To See Takes Time
"Nobody sees a flower really; it is so small. We haven't time, and to see takes time ~ like to have a friend takes time." ~ Georgia O'Keeffe
I first read the above quote 12 years ago. It was Valentine's Day weekend, and I had decided to take a trip to New Mexico by myself. The previous Christmas, my boyfriend and I had broken up, and taking the trip was a way for me to make this holiday my own.
Valentine's Day was a Friday that year, and when I arrived at the rental car office at the Albuquerque airport that afternoon, the agent said that for just a little extra I could have a convertible for the weekend. I hesitated for a bit, but then I realized that the convertible felt right.
The sun was setting as I drove up to Santa Fe, and I felt the impulse to be surrounded by the sky, so I pulled over and put the top down. It was February, and it was cold. I thought about doing the sensible thing and putting the top back up. But I didn't. And even though a rule-bound part of me said it was wasteful, I turned up the heat. The sky was beautiful.
When I got to Santa Fe, I realized that if I wanted to eat dinner, I'd have to eat it alone, at a restaurant, on Valentine's Day. The idea made me panic a little. I felt vulnerable and exposed. I considered skipping dinner, or just getting something at a grocery store and eating it in my hotel room. But that felt like hiding out. And some part of me wouldn't allow that. This trip was about me doing things my own way, not the way that Hallmark said they should be done.
So, I went out for pad thai. And I was surprised to find that, instead of feeling mortified, I felt happy. I was surrounded by couples, but rather than feeling sad or self-conscious, I felt at ease. They were all focused on each other. No one was paying attention to me, or feeling sorry for me. there was a welcome simplicity to eating alone. I also felt like I had broken some rule about how a single person was supposed to feel on Valentine's Day, only to find that none of it was true.
The next day, I went to a hot spring, and I read a book at a coffee shop. The day after that, I visited the Georgia O'Keeffe museum, where I saw many of her paintings, as well as her quote about how it takes time to have a friend. I was about eight years into my self-compassion journey, and reading that quote helped me realize more fully that befriending a flower or a person (including oneself) doesn't happen immediately. It takes a breadth of time, as in years. But it also takes a depth of time, as in attention and presence.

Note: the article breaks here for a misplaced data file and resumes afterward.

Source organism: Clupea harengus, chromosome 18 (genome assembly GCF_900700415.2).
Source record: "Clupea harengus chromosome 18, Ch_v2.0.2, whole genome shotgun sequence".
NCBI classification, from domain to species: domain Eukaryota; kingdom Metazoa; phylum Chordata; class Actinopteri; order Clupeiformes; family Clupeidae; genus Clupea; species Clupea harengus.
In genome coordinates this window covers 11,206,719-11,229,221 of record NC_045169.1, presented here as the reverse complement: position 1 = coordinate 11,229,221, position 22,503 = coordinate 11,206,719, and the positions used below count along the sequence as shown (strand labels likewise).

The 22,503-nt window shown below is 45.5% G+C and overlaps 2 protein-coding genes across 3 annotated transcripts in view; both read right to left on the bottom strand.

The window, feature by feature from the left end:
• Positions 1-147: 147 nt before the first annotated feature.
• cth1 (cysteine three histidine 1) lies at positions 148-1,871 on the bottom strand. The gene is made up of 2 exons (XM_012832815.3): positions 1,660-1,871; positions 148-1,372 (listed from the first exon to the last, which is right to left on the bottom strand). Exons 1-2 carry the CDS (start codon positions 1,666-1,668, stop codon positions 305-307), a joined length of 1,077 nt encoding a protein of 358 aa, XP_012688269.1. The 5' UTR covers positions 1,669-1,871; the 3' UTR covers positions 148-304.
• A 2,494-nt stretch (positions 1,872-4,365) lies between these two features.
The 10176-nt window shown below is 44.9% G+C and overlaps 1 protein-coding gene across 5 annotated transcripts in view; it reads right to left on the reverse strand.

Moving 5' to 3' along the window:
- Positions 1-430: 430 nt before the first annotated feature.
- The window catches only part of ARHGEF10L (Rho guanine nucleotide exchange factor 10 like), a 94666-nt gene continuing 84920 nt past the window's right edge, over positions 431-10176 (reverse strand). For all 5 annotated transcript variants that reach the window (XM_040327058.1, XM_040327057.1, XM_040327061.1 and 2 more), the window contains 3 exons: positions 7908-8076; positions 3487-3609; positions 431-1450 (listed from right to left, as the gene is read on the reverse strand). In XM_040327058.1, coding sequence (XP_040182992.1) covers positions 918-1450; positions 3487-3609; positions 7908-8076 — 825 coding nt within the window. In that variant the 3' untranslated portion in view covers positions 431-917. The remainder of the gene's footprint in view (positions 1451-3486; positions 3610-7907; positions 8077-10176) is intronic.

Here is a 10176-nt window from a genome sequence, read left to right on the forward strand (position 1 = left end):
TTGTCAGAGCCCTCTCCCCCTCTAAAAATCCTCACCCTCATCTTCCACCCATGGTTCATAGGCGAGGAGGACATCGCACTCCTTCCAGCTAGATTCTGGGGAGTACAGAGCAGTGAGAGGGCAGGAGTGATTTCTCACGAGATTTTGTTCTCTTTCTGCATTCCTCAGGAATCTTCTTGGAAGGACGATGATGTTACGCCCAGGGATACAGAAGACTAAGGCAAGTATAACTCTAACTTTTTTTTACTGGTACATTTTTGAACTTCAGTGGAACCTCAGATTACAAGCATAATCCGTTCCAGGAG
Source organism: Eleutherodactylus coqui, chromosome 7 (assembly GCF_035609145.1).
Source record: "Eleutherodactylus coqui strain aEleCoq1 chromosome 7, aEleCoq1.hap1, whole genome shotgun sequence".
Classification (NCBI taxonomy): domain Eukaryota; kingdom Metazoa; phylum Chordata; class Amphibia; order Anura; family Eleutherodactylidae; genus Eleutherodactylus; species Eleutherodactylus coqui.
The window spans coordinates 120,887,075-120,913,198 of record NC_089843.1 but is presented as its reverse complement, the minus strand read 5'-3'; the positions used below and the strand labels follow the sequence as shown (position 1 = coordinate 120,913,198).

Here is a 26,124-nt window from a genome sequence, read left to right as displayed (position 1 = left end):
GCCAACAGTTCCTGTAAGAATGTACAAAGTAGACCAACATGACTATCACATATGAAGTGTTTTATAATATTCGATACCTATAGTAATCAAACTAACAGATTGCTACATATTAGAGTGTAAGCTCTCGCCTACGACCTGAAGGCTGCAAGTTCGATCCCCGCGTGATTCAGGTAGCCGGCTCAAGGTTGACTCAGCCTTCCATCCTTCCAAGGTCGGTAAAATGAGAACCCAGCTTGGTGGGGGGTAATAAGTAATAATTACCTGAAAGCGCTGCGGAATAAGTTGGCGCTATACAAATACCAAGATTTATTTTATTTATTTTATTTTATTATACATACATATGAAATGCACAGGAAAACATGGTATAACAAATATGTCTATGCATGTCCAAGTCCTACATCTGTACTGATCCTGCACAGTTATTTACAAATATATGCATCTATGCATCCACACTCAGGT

As Georgia said, to see takes time. Change and growth are ongoing. If you don't take time and really attend to what is, you'll miss it. You'll think you know what's happening, when really you are relating to an idea of what's happening.
So, whatever your circumstances this Valentine's Day, I invite you to take some time to slow down this month and cultivate your connection with yourself as you are. Even just 15 minutes. See if you can be present with your experience with the intention of befriending yourself.
What does it mean to be a good friend to yourself? To me, it means being willing to acknowledge the truth, as best you can, about what you feel and what you need or want. It also means being willing to be present with yourself during joyful times, as well as difficult ones. It means not checking out on your experience, but staying with it, and experimenting with how you respond to it.
There's something deeply nourishing about taking the time to recognize what's true, and finding the courage to challenge a belief that isn't congruent with that truth. It's one of the things that good friends do.